The university's student government association (SGA) promotes student awareness and involvement, and represents the voice of the students. The elected representatives of the SGA are the president, five vice presidents, two student regents, and senators. The senators represent each of the colleges, classes, and residence halls.

List of university presidents[edit]

  1. Vincent B. Coffin (1959–1967)
  2. Archibald M. Woodruff (1967–1977)
  3. Stephen Joel Trachtenberg (1977–1998)
  4. Humphrey Tonkin (1989–1998)
  5. Walter Harrison (1998–2017)
  6. Gregory S. Woodward (2017–)

A cappella groups[edit]

Such groups at the University of Hartford are governed by the A Cappella Coalition and hold auditions at the beginning of each year for new members.

Campus publications[edit]

Faith organizations[edit]

Music for a Change[edit]

Launched in the spring of 2000, the Music for a Change benefit concert series raises money for Greater Hartford charities and nonprofit organizations. Headliners have included Arlo Guthrie, Alison Krauss and Union Station, Art Garfunkel, Aztec Two-Step, Citizen Cope, Dionne Warwick, George Winston, Jonathan Edwards, Kris Kristofferson, Marc Cohn, Pat Metheny, Richie Havens, Shawn Colvin, Susan Tedeschi, Tom Paxton, Tom Rush, The Wailers, and Wynton Marsalis.[33]

Greek life[edit]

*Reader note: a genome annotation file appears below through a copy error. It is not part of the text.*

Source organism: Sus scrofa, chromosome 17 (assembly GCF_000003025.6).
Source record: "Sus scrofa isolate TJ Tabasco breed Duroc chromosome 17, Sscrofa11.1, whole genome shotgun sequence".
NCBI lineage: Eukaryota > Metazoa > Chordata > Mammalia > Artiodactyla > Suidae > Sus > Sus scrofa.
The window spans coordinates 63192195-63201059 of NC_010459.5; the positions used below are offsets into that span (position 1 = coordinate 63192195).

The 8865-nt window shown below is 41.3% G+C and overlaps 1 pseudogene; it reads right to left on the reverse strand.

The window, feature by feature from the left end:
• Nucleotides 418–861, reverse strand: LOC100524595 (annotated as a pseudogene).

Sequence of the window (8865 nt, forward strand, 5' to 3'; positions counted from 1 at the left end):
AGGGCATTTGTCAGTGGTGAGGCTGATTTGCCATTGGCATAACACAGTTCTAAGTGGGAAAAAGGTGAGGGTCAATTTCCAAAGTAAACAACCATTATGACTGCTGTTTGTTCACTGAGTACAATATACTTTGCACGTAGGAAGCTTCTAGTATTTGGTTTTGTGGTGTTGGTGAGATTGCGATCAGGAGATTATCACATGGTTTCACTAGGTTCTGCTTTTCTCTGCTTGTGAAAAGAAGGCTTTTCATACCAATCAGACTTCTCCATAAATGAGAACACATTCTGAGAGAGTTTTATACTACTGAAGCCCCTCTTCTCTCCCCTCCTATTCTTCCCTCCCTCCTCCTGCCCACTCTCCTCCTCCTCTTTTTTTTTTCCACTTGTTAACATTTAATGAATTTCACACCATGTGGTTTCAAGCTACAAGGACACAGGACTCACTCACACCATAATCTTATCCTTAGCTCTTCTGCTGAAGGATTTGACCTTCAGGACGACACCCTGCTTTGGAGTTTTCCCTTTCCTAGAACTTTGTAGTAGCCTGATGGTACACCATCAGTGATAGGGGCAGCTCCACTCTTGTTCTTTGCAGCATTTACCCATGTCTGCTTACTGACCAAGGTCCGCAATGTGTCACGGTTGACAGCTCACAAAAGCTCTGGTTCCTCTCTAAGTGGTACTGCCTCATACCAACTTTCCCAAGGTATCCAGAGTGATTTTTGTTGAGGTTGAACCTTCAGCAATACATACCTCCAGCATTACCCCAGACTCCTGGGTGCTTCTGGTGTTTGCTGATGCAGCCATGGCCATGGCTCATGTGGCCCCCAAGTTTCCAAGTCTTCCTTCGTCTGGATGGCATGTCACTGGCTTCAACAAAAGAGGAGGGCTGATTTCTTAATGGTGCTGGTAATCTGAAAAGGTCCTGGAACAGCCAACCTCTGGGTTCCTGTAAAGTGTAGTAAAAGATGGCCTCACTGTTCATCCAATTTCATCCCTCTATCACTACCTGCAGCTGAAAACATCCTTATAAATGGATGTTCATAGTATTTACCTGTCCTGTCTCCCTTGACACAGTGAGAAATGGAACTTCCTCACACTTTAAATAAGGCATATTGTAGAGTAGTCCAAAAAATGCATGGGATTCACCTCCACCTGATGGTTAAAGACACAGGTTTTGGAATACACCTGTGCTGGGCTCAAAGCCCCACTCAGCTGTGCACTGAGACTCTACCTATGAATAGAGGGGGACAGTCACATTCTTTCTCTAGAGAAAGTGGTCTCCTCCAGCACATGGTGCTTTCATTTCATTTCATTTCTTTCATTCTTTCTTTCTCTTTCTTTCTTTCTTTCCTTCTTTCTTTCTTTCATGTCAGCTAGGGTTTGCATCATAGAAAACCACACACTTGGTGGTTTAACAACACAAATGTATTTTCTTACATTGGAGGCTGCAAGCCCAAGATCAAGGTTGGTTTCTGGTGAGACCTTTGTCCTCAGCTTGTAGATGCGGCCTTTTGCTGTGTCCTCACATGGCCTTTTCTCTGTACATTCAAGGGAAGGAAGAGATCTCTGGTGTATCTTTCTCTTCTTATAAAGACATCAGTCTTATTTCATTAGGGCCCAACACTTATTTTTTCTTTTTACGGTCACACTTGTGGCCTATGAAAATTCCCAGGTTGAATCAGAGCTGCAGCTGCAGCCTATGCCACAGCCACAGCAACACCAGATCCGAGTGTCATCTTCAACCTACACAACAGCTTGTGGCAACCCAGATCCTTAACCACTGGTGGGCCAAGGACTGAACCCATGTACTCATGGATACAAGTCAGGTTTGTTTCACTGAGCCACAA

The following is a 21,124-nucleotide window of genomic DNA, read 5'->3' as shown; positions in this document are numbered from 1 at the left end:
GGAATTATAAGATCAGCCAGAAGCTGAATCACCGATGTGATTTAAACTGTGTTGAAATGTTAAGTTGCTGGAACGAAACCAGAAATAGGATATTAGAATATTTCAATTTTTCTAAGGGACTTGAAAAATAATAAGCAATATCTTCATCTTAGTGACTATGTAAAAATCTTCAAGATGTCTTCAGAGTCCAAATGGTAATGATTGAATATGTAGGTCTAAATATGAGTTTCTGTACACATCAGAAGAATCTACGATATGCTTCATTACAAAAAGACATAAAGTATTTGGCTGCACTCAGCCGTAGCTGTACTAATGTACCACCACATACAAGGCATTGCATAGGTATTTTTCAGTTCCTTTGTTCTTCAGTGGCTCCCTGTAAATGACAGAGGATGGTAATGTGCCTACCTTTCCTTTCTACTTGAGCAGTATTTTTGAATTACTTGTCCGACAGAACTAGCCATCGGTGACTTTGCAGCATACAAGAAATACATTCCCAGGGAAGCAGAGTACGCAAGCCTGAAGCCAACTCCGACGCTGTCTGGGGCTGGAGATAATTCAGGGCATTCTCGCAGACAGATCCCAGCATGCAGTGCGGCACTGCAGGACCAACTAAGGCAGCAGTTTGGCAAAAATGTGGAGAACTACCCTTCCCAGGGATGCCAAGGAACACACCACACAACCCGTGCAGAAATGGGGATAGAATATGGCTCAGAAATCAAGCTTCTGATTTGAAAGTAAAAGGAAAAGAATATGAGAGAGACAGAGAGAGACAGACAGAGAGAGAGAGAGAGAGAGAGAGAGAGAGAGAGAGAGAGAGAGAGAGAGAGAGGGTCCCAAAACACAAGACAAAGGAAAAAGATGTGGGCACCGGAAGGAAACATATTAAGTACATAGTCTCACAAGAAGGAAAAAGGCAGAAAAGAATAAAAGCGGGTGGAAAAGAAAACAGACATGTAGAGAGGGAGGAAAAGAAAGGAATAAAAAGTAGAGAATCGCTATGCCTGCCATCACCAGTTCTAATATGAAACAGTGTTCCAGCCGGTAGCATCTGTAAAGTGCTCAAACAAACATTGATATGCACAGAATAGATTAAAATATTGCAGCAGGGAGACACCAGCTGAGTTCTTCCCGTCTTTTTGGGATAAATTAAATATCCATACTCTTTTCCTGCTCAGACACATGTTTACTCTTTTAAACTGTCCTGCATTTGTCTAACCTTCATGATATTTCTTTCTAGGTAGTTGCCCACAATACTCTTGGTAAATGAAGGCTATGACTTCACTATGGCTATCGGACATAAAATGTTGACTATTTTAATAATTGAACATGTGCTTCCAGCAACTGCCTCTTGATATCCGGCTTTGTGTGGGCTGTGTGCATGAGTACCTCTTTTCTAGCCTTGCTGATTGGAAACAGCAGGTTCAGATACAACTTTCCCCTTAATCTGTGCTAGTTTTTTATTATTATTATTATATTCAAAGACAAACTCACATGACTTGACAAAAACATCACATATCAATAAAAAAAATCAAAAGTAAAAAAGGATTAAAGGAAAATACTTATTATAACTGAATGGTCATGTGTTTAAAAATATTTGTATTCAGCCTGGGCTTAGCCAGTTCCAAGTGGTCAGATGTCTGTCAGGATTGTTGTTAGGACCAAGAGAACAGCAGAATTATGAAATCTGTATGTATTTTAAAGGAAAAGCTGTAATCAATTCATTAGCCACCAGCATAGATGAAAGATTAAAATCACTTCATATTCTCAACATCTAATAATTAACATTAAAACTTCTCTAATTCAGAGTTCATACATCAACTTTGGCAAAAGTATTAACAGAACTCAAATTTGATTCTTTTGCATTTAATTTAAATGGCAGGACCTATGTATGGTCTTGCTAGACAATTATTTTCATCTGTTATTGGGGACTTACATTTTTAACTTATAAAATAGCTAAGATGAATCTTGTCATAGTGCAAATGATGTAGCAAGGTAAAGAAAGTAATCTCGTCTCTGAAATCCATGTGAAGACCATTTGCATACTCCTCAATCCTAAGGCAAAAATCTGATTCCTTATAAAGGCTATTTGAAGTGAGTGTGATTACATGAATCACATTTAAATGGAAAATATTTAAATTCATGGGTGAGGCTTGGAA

Fraternities [34] Sororities [35] Former Organizations


The Hartford Hawks participate in the NCAA Division I level as an independent; men's golf competes in the Big Sky Men's Golf Conference, women's golf in the Metro Atlantic Athletic Conference (MAAC). The university fields 18 varsity sports, nine men's sports: baseball, basketball, cross country, golf, lacrosse, soccer, and indoor and outdoor track & field; and nine women's sports: basketball, cross country, golf, lacrosse,[36] soccer, softball, indoor and outdoor track & field, and volleyball.[37] The university plans to transition to Division III in 2022.[38]

Club sports[edit]

The university sponsors athletics at the club level, including soccer and rugby. The soccer teams are a part of NIRSA League, in the Eastern Connecticut Division. The school's rugby men's team won their collegiate cup in 2017, defeating the Coast Guard academy.

Student media[edit]

WSAM student-run radio[edit]

Founded on February 2, 1974, WSAM is the university's only student-run radio station. It streams its radio shows online through Mixlr.[39] It hosts annual concerts such as Live from the Lawn every opening weekend and a Halloween show every Halloween weekend.[40] It also annually puts out a zine.

The Informer – student newspaper[edit]